Memcpy slow compared to manual copy of data

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Re: Memcpy slow compared to manual copy of data

Postby jar » Fri Jun 16, 2017 4:59 pm

GreggChandler wrote:I believe that I shared with you, albeit privately, that my C++ memory move beat yours--especially in larger blocks. I spent about fifteen minutes writing it. It also handles misaligned memory blocks. My recollection was that your code had more stalls. Your code was smaller, which one would expect for assembly.


I looked up your results you sent me in your PM and the Core->External copies were tied (+/- 1%) in performance because it's not a core/processing limitation. The off-chip interface is very slow compared to the on-chip network and stalls will dominate any memcpy routine. The shmemx_memcpy routine uses a hardware loop, is properly pipelined, handles misalignment and corrects misalignment. And it uses short (16-bit) instructions where possible. There is no branch penalty for the hardware loop vs. a C for loop emitted by GCC. GCC will also increment the pointer offset in one instruction rather than emitting code which uses the post-modify increment feature for ldrd/strd instructions. Optimized memcpy routines across many systems look complicated like this and it's unfortunate that the GNU memcpy routine wasn't optimized.

When I say that shmemx_memcpy handles and corrects misalignment in a high performance manner, this is what I mean:
Code: Select all
char a[8192], b[8192]; // assume both 'a' and 'b' are 8-byte aligned
char* ap = a+1; // 1-byte misalignment offset
char* bp = b+9; // 9-byte misalignment offset, but both ap and bp have alignment on 8-byte boundaries after the initial offsets.
shmemx_memcpy(ap, bp, 8183); // This will work and approach 2.4 GB/s (8 bytes per 2 clocks)


IMO, this routine should be considered as a replacement for the GNU memcpy routine so I can just remove it from the OpenSHMEM library and use memcpy.
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Re: Memcpy slow compared to manual copy of data

Postby pascallj » Tue Jun 20, 2017 10:46 am

GreggChandler wrote:[..]
There is often a trade-off between performance and code size. One of the quickest ways to get more performance here is to "unwind" your loop a bit. In my case, I used memory pointers and auto incremented their values, and had 8 consecutive instructions. Something more like:

Code: Select all
uint64_t * d;
uint64_t * s;
d  = ...
s = ...
for(I=0;I<512/8;I++)
  {
  *d++ = *s++;
  *d++ = *s++;
  ...
  *d++ = *s++;
  }


I leave it for you to fill in and complete the above code. Hopefully you get the idea. There are also efficient ways to deal with extra bytes at the beginning and end if you want more general code.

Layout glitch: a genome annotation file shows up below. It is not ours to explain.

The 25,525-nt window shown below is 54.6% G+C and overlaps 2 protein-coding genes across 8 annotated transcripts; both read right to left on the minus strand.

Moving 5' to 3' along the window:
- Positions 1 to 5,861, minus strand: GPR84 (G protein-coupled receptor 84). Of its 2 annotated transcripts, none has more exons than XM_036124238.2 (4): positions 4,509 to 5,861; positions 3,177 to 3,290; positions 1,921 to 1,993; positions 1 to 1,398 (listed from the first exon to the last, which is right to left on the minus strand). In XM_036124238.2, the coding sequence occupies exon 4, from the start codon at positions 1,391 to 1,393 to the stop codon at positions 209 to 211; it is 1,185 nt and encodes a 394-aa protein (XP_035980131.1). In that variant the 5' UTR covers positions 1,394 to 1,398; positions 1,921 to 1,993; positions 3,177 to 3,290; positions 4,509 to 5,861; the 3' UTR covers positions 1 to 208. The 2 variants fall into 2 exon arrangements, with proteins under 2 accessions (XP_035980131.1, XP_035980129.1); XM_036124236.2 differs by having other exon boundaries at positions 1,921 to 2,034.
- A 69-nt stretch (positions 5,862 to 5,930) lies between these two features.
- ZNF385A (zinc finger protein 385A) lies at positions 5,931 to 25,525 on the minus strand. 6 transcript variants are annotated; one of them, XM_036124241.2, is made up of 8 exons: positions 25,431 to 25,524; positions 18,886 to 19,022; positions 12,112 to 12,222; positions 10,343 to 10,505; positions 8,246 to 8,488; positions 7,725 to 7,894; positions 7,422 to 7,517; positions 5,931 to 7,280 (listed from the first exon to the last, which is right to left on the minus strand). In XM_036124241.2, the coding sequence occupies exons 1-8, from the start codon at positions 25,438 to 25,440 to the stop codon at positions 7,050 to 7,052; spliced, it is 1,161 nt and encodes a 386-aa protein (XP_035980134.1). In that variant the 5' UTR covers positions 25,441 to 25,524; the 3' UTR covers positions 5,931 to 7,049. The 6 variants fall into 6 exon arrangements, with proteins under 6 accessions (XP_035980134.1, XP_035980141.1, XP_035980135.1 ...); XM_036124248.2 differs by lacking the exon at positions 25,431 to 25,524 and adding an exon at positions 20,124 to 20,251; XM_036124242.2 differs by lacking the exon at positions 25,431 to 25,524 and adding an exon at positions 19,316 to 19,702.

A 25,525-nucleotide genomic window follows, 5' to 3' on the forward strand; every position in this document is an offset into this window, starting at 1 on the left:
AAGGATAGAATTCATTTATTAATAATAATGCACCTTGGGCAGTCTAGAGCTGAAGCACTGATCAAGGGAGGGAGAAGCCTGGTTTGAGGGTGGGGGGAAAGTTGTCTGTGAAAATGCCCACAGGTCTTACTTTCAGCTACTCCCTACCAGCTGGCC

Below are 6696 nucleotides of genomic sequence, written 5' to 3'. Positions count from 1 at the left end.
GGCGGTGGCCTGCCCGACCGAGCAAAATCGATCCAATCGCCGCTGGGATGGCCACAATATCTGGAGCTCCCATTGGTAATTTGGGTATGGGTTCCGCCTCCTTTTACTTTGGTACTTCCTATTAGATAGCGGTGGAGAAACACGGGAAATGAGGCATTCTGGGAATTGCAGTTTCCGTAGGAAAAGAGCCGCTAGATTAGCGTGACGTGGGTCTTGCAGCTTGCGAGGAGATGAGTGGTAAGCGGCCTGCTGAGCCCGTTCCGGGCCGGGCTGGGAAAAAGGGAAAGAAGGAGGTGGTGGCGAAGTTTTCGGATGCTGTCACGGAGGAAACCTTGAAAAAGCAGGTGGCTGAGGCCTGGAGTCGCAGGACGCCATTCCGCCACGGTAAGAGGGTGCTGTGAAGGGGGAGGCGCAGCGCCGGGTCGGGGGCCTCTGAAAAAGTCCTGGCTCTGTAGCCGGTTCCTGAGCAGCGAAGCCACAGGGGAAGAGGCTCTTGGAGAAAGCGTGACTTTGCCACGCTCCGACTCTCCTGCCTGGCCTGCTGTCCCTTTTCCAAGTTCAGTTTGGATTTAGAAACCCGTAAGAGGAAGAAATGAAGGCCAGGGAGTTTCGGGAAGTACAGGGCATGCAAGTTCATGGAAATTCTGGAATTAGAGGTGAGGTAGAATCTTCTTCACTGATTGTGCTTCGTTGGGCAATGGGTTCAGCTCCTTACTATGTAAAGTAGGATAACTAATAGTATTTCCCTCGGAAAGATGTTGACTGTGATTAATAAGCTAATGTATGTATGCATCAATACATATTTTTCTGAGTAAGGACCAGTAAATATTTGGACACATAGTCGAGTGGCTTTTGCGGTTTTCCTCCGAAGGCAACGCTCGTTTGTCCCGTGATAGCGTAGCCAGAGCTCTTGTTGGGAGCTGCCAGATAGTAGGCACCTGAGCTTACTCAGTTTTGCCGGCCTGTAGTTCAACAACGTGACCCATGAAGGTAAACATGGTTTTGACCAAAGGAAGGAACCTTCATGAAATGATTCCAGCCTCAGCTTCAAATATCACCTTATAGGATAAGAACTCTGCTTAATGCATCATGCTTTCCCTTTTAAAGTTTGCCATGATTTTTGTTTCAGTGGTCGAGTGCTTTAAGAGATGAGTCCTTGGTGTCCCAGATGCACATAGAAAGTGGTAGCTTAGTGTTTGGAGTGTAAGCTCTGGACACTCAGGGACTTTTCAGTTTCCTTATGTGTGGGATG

Thanks, I already optimized my code using addition instead of multiplication, which indeed does increase the performance a bit. However if I remember correctly, once compiler optimizations are enabled, the compiler will already perform these kind of optimizations.

sebraa wrote:[..]
If your code and the libraries you use are bigger than the internal memory, then it is not possible. Either reduce the code size or library dependencies. You can check with e-objdump (or e-nm) which functions are located in shared memory, and figure out which ones are performance-critical.

Including header files does not increase the code size. Using the functions does increase the code size, e.g. printf() and related functions are relatively big.


You are right. I had one snprintf call, which apparently is really big in size. Without that call, the code does fit quite nicely.
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Re: Memcpy slow compared to manual copy of data

Postby jar » Tue Jun 20, 2017 2:02 pm

If you need to use printf, the COPRTHR 2.0 SDK solves this issue with only a few bytes of code (the character string is even stored off-chip). And you can call arbitrary routines on the host from an Epiphany core with little overhead. Many of the details are in "Advances in Run-Time Performance and Interoperability for the Adapteva Epiphany Coprocessor". You can download the COPRTHR SDK here: http://www.browndeertechnology.com/reso ... prthr2.htm
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Re: Memcpy slow compared to manual copy of data

Postby olajep » Tue Jun 20, 2017 4:14 pm

1. Use __builtin_assume_aligned

Code: Select all
...
void* source = __builtin_assume_aligned((void*)0x6000, 8);
void* dest = __builtin_assume_aligned((void*)0x7000, 8);
...


2. We want to use gcc's builtin version of memcpy, not the newlibc one. GCC builtins are enabled when you enable optimizations. -O will do.
Code: Select all
parallella@parallella:~ $ e-gcc -O myprogram.c -o myprogram


Does that improve your results?

// Ola
_start = 266470723;
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Re: Memcpy slow compared to manual copy of data

Postby GreggChandler » Tue Jun 20, 2017 11:37 pm

pascallj wrote:
Thanks, I already optimized my code using addition instead of multiplication, which indeed does increase the performance a bit. However if I remember correctly, once compiler optimizations are enabled, the compiler will already perform these kind of optimizations.



There are no multiplications in the code sample that I supplied! The compiler generates pretty good code in this case--especially with optimizations enabled.
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